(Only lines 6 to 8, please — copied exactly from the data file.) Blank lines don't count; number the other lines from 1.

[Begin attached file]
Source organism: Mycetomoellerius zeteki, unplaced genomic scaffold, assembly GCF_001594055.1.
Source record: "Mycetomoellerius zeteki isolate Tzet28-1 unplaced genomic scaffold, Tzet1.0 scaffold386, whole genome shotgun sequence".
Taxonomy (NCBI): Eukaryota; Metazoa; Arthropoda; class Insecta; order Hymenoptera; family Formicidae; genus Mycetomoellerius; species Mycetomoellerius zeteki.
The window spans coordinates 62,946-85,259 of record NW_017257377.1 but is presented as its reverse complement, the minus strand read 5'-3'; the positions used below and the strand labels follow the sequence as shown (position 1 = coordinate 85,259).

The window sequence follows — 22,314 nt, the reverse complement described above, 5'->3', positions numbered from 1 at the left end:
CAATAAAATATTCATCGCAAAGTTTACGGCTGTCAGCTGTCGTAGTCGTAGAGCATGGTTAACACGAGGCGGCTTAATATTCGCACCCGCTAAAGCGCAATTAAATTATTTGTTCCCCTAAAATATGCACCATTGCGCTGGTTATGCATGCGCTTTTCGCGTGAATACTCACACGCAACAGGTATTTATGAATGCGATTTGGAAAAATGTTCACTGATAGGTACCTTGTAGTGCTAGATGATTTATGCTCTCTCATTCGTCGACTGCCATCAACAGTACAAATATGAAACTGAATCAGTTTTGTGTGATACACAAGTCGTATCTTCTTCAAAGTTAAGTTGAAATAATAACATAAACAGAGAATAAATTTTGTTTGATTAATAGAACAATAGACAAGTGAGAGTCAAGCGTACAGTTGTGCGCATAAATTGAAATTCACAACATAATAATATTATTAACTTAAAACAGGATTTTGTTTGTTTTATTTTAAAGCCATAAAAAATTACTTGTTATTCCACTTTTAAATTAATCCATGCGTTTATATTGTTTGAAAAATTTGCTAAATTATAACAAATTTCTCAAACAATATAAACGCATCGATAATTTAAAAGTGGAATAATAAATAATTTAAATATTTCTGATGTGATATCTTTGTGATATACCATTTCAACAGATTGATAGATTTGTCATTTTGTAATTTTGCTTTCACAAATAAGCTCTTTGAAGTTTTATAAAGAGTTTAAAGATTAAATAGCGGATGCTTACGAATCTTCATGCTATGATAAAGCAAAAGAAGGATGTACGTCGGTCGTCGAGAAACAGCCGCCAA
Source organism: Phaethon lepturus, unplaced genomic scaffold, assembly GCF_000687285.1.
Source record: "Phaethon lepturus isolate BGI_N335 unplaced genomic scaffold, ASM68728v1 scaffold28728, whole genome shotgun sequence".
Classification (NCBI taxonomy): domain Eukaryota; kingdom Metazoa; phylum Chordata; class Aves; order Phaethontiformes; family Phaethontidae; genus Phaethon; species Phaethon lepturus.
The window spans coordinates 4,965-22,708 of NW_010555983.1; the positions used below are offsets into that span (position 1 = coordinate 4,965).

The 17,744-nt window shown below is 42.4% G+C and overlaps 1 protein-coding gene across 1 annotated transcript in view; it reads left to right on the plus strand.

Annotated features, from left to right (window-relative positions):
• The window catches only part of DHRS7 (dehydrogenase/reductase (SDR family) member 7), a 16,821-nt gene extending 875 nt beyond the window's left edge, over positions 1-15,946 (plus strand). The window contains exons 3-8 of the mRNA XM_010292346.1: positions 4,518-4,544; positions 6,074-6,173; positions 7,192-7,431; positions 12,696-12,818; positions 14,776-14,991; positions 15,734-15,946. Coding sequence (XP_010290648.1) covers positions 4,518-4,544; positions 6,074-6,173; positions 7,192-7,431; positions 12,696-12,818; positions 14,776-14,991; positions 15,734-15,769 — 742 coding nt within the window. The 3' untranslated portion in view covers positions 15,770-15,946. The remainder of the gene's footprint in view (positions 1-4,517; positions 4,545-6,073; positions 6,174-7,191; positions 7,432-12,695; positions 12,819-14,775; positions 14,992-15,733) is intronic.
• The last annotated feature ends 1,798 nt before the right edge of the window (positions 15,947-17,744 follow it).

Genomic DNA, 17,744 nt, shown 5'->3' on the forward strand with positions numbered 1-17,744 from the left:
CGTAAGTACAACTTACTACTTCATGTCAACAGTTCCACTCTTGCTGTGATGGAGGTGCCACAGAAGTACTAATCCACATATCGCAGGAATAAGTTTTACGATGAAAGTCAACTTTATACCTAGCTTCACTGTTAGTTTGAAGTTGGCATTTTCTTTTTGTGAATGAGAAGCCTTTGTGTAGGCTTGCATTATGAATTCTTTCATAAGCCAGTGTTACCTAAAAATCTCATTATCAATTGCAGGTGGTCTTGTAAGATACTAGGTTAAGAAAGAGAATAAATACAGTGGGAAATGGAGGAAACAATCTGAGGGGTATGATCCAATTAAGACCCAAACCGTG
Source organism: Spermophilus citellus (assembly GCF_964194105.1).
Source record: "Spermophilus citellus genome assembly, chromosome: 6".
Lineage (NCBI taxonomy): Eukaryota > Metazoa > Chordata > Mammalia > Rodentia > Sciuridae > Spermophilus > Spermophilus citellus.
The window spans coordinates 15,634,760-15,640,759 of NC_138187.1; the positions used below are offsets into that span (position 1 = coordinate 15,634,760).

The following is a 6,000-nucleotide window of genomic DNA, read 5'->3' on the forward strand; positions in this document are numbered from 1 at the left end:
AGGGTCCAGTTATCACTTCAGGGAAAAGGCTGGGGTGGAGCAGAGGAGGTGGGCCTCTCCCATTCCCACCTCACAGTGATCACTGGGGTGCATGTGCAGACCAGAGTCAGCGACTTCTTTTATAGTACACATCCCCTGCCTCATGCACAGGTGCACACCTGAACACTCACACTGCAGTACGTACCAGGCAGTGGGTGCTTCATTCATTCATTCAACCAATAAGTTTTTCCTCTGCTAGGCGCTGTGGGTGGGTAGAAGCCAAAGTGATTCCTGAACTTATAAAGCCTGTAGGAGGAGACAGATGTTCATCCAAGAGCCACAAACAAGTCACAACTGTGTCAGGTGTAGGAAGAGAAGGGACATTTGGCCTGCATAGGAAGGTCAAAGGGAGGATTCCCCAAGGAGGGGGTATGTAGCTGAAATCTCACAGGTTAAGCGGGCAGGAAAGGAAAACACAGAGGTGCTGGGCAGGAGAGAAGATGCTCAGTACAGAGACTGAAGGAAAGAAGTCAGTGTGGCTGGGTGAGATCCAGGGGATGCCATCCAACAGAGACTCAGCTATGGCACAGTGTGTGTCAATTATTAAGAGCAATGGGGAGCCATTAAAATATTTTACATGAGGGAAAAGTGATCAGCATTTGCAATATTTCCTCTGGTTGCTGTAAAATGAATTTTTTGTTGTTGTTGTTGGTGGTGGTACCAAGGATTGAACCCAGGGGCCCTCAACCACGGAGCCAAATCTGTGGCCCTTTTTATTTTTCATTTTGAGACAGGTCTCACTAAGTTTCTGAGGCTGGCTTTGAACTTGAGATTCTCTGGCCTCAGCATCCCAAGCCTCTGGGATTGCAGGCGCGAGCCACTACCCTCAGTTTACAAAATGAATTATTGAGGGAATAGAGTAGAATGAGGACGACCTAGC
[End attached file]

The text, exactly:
CAATAAAATATTCATCGCAAAGTTTACGGCTGTCAGCTGTCGTAGTCGTAGAGCATGGTTAACACGAGGCGGCTTAATATTCGCACCCGCTAAAGCGCAATTAAATTATTTGTTCCCCTAAAATATGCACCATTGCGCTGGTTATGCATGCGCTTTTCGCGTGAATACTCACACGCAACAGGTATTTATGAATGCGATTTGGAAAAATGTTCACTGATAGGTACCTTGTAGTGCTAGATGATTTATGCTCTCTCATTCGTCGACTGCCATCAACAGTACAAATATGAAACTGAATCAGTTTTGTGTGATACACAAGTCGTATCTTCTTCAAAGTTAAGTTGAAATAATAACATAAACAGAGAATAAATTTTGTTTGATTAATAGAACAATAGACAAGTGAGAGTCAAGCGTACAGTTGTGCGCATAAATTGAAATTCACAACATAATAATATTATTAACTTAAAACAGGATTTTGTTTGTTTTATTTTAAAGCCATAAAAAATTACTTGTTATTCCACTTTTAAATTAATCCATGCGTTTATATTGTTTGAAAAATTTGCTAAATTATAACAAATTTCTCAAACAATATAAACGCATCGATAATTTAAAAGTGGAATAATAAATAATTTAAATATTTCTGATGTGATATCTTTGTGATATACCATTTCAACAGATTGATAGATTTGTCATTTTGTAATTTTGCTTTCACAAATAAGCTCTTTGAAGTTTTATAAAGAGTTTAAAGATTAAATAGCGGATGCTTACGAATCTTCATGCTATGATAAAGCAAAAGAAGGATGTACGTCGGTCGTCGAGAAACAGCCGCCAA
Source organism: Phaethon lepturus, unplaced genomic scaffold, assembly GCF_000687285.1.
Source record: "Phaethon lepturus isolate BGI_N335 unplaced genomic scaffold, ASM68728v1 scaffold28728, whole genome shotgun sequence".